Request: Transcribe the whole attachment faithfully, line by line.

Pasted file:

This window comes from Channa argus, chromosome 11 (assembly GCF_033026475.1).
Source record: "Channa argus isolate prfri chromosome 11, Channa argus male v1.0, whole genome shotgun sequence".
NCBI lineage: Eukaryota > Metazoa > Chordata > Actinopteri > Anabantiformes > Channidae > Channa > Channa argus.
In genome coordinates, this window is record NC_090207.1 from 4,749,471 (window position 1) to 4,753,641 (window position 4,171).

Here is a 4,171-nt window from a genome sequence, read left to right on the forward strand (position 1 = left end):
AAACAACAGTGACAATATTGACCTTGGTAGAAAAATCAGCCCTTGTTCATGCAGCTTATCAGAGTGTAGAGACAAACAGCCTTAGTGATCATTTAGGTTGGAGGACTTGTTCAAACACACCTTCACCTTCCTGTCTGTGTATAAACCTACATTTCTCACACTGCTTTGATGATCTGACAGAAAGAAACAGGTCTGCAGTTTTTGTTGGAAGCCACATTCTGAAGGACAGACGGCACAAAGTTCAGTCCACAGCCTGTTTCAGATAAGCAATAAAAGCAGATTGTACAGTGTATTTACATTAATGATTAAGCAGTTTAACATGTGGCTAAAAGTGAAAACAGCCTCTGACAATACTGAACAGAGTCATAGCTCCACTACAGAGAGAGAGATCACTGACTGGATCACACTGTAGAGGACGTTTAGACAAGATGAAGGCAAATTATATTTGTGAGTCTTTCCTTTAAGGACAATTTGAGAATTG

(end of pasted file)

This window comes from Channa argus, chromosome 11 (assembly GCF_033026475.1).
Source record: "Channa argus isolate prfri chromosome 11, Channa argus male v1.0, whole genome shotgun sequence".
NCBI lineage: Eukaryota > Metazoa > Chordata > Actinopteri > Anabantiformes > Channidae > Channa > Channa argus.
In genome coordinates, this window is record NC_090207.1 from 4,749,471 (window position 1) to 4,753,641 (window position 4,171).

Here is a 4,171-nt window from a genome sequence, read left to right on the forward strand (position 1 = left end):
AAACAACAGTGACAATATTGACCTTGGTAGAAAAATCAGCCCTTGTTCATGCAGCTTATCAGAGTGTAGAGACAAACAGCCTTAGTGATCATTTAGGTTGGAGGACTTGTTCAAACACACCTTCACCTTCCTGTCTGTGTATAAACCTACATTTCTCACACTGCTTTGATGATCTGACAGAAAGAAACAGGTCTGCAGTTTTTGTTGGAAGCCACATTCTGAAGGACAGACGGCACAAAGTTCAGTCCACAGCCTGTTTCAGATAAGCAATAAAAGCAGATTGTACAGTGTATTTACATTAATGATTAAGCAGTTTAACATGTGGCTAAAAGTGAAAACAGCCTCTGACAATACTGAACAGAGTCATAGCTCCACTACAGAGAGAGAGATCACTGACTGGATCACACTGTAGAGGACGTTTAGACAAGATGAAGGCAAATTATATTTGTGAGTCTTTCCTTTAAGGACAATTTGAGAATTG